309_401k-tips-from-gordon-gekko-flashVenture capital and private equity firms may structure their funds the same and seek comparable returns, but their business philosophies and strategies couldn’t be more different. Now they’re helping each other out.

The two groups have always had a little asset class envy. In the late 90s, many private equity firms crept into VC territory and, after losing their shirts in the dotcom bust, quickly retreated. In the mid-00 buyout boom, VCs crept upmarket into “growth equity” territory, doing recaps, carveouts and old-fashioned leveraged buyouts in addition to their traditional Series A through D fundings. But most venture investors aren’t rushing to identify themselves as Mitt Romney-fied corporate raiders. (There is a middle ground: Buyout shop Accel-KKR is exactly what it sounds like — equidistant from venture capital firm Accel and massive buyout firm KKR.)

Now, rather than compete, they’re helping each other out: Venture capital portfolio companies are increasingly selling to private equity firms. According to Dow Jones VentureSource, buyout deals for VC-backed companies increased 50 percent last year, with buyout firms shelling out $2.9 billion for 30 VC-backed companies.

IT, business services and financial services companies drove the deal activity; the sectors made up 73 percent of deals.

The best explanation for this phenomenon starts with the IPO market. It sucks for tech companies. While last year was technically the biggest year for IPOs since 2000, when you note that 61 percent of the $11.2 billion raised came from Facebook it becomes a little less positive. IPOs in the fourth quarter were down 48 percent year-over-year. While Workday and LinkedIn have fared fine, Groupon, Zynga, and Facebook seem to have killed investor demand for tech stocks. Marc Andreessen calls it a tech depression. What’s worse, M&A wasn’t too hot, either: even with the new culture of acqui-hires, strategic exits for VC-backed companies were down by 24 percent over 2011.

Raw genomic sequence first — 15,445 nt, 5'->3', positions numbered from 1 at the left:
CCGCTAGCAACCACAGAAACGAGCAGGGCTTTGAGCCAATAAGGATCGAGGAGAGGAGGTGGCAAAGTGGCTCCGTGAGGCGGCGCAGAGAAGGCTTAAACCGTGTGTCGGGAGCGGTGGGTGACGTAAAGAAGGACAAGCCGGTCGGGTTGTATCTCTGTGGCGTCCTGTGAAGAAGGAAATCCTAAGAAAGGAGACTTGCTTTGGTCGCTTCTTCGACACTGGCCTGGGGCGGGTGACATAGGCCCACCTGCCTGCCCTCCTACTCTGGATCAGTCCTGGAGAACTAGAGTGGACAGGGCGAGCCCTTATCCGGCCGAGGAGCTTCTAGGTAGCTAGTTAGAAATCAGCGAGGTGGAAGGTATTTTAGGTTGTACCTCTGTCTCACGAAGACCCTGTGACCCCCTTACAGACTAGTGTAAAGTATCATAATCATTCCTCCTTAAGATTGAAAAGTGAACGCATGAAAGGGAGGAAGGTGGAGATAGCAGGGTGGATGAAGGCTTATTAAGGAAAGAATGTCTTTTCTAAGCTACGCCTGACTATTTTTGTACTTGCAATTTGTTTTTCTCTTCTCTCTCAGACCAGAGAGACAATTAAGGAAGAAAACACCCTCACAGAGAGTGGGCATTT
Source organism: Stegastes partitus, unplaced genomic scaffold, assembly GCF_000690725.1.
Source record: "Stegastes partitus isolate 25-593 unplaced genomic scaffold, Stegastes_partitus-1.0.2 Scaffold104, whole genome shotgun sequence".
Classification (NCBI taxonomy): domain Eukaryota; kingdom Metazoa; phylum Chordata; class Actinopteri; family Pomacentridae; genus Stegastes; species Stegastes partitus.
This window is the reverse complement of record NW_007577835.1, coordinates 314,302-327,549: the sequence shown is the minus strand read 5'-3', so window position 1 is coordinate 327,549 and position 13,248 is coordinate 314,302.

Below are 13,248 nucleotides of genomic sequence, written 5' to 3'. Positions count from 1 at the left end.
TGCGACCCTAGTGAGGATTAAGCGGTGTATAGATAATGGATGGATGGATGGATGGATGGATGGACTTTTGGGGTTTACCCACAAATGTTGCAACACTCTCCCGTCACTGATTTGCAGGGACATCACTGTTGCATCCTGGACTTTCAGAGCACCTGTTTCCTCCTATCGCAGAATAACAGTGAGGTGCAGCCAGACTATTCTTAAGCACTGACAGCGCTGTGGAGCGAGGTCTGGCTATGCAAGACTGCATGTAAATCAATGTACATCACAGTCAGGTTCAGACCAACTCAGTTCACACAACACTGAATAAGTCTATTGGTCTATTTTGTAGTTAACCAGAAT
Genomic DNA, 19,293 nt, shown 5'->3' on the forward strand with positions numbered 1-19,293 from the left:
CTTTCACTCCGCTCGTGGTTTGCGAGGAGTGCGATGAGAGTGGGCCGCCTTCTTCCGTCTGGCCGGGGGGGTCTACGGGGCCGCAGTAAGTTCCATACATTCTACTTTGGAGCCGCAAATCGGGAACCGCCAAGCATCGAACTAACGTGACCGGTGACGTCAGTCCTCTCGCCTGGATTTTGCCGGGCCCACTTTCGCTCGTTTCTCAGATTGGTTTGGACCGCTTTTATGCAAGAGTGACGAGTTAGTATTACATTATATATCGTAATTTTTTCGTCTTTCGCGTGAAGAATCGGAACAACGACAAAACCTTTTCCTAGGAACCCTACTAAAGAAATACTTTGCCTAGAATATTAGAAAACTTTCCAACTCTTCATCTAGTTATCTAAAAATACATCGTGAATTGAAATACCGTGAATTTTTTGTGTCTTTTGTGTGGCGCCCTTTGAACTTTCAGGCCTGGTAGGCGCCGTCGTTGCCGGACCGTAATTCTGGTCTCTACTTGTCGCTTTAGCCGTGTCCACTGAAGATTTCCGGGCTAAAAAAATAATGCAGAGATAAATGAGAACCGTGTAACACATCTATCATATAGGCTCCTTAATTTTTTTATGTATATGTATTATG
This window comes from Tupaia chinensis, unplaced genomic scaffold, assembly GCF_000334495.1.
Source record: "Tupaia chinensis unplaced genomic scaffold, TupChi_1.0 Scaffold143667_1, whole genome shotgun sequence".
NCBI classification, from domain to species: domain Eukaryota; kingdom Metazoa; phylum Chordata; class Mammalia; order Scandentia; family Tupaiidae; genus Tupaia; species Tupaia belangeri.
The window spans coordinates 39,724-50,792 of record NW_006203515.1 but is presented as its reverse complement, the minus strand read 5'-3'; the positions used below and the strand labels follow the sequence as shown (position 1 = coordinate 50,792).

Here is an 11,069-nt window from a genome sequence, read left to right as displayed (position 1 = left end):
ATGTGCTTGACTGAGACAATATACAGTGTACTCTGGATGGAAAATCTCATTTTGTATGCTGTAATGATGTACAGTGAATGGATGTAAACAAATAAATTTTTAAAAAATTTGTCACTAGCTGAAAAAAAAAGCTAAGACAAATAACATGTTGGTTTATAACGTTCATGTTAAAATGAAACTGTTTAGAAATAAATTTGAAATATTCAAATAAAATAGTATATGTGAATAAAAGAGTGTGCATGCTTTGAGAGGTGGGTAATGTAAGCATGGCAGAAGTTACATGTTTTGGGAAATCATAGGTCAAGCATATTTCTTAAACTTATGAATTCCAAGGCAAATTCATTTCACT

So, mix a difficult exit environment with the fact that VCs are holding onto their investments for longer, aka “letting their winners run,” and you have the current situation: Private equity is funding more of venture capital’s exits.

These companies are no spring chickens: The median age of the acquired companies in 2012 was 12.6 years old, and their median hold time for the investors was 9.4 years, butting right up against the life cycle for a VC fund. By the time these companies finally do sell, they’re presumably much healthier, more mature companies, possibly ready to take on a little leverage, private equity-style. Over half of the companies that sold to private equity firms were generating revenue and 47 percent were profitable, according to Dow Jones.

And if they aren’t healthy, like in the case of LivingSocial, they could still be private equity material. Buyout firms love a good turnaround story.